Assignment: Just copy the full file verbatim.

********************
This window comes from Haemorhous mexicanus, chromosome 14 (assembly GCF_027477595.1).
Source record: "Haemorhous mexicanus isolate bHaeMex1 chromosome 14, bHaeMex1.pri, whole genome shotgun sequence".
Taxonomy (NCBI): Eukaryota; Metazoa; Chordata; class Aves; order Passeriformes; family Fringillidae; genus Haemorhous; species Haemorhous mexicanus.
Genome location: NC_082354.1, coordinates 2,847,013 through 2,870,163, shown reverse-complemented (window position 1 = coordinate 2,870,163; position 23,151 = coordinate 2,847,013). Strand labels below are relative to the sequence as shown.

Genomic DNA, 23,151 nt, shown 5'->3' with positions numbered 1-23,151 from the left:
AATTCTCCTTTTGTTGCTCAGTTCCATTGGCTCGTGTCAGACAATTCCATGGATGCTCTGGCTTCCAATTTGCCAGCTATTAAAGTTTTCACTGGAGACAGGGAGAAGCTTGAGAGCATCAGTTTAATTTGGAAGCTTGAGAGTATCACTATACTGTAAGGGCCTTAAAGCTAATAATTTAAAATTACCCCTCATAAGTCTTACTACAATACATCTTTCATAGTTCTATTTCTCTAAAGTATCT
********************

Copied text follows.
This window comes from Haemorhous mexicanus, chromosome 14 (assembly GCF_027477595.1).
Source record: "Haemorhous mexicanus isolate bHaeMex1 chromosome 14, bHaeMex1.pri, whole genome shotgun sequence".
Taxonomy (NCBI): Eukaryota; Metazoa; Chordata; class Aves; order Passeriformes; family Fringillidae; genus Haemorhous; species Haemorhous mexicanus.
Genome location: NC_082354.1, coordinates 2,847,013 through 2,870,163, shown reverse-complemented (window position 1 = coordinate 2,870,163; position 23,151 = coordinate 2,847,013). Strand labels below are relative to the sequence as shown.

Genomic DNA, 23,151 nt, shown 5'->3' with positions numbered 1-23,151 from the left:
AATTCTCCTTTTGTTGCTCAGTTCCATTGGCTCGTGTCAGACAATTCCATGGATGCTCTGGCTTCCAATTTGCCAGCTATTAAAGTTTTCACTGGAGACAGGGAGAAGCTTGAGAGCATCAGTTTAATTTGGAAGCTTGAGAGTATCACTATACTGTAAGGGCCTTAAAGCTAATAATTTAAAATTACCCCTCATAAGTCTTACTACAATACATCTTTCATAGTTCTATTTCTCTAAAGTATCT